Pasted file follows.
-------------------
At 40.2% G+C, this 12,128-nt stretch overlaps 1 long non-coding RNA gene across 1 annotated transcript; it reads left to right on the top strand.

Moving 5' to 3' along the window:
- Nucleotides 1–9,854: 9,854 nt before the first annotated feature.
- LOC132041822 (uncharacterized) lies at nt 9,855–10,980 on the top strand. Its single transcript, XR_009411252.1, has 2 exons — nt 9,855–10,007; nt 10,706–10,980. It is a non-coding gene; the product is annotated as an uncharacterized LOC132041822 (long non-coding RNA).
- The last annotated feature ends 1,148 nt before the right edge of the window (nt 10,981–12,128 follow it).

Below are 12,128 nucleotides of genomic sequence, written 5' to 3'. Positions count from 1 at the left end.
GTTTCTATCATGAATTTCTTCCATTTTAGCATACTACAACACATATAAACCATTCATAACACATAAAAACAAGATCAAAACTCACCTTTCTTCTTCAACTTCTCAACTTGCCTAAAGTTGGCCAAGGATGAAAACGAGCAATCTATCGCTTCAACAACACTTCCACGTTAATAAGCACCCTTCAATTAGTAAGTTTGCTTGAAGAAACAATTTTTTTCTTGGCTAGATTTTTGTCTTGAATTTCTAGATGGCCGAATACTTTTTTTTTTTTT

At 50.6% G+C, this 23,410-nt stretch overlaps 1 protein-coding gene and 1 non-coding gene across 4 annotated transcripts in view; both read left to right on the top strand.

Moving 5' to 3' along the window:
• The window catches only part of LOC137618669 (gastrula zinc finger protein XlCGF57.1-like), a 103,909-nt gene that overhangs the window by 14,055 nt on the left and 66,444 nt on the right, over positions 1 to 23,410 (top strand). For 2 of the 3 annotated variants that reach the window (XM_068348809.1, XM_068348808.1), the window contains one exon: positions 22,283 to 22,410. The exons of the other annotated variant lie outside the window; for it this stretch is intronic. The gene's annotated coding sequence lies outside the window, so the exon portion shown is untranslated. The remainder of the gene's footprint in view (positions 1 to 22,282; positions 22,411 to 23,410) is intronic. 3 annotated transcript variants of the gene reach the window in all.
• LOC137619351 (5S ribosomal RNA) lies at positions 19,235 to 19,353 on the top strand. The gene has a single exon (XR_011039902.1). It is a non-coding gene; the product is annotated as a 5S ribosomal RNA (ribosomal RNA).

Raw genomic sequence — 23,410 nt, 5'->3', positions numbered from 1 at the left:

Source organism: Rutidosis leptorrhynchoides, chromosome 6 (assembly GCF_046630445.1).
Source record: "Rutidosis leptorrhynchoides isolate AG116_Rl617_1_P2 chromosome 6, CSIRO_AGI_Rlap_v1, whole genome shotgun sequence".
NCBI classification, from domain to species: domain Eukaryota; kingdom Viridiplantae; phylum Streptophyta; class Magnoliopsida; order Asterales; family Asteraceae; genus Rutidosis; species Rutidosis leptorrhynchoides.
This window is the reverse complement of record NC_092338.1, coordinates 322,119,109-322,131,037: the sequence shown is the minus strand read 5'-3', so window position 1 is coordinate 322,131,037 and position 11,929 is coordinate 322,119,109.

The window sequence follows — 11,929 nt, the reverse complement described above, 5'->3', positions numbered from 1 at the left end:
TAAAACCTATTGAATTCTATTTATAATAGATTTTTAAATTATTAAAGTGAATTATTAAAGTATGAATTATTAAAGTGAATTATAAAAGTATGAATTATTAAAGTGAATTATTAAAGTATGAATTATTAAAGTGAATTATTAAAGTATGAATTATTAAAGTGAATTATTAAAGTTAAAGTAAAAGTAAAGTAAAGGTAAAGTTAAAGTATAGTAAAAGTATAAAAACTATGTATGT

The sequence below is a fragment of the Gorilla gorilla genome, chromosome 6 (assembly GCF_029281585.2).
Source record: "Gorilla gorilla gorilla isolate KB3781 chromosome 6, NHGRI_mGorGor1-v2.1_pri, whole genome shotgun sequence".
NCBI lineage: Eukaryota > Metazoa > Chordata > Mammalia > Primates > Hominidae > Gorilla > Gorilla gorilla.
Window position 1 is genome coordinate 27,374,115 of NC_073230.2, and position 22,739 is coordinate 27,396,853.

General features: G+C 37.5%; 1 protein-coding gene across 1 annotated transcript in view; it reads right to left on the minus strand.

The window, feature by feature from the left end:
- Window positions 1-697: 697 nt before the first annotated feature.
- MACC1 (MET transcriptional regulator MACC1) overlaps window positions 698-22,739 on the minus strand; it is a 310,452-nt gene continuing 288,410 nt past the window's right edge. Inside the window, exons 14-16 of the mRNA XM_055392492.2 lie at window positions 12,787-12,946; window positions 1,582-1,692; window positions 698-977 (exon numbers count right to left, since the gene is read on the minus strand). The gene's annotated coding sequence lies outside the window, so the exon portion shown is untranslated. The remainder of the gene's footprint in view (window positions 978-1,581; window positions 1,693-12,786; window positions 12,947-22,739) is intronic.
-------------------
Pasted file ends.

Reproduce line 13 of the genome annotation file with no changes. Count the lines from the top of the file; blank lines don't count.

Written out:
Source organism: Rutidosis leptorrhynchoides, chromosome 6 (assembly GCF_046630445.1).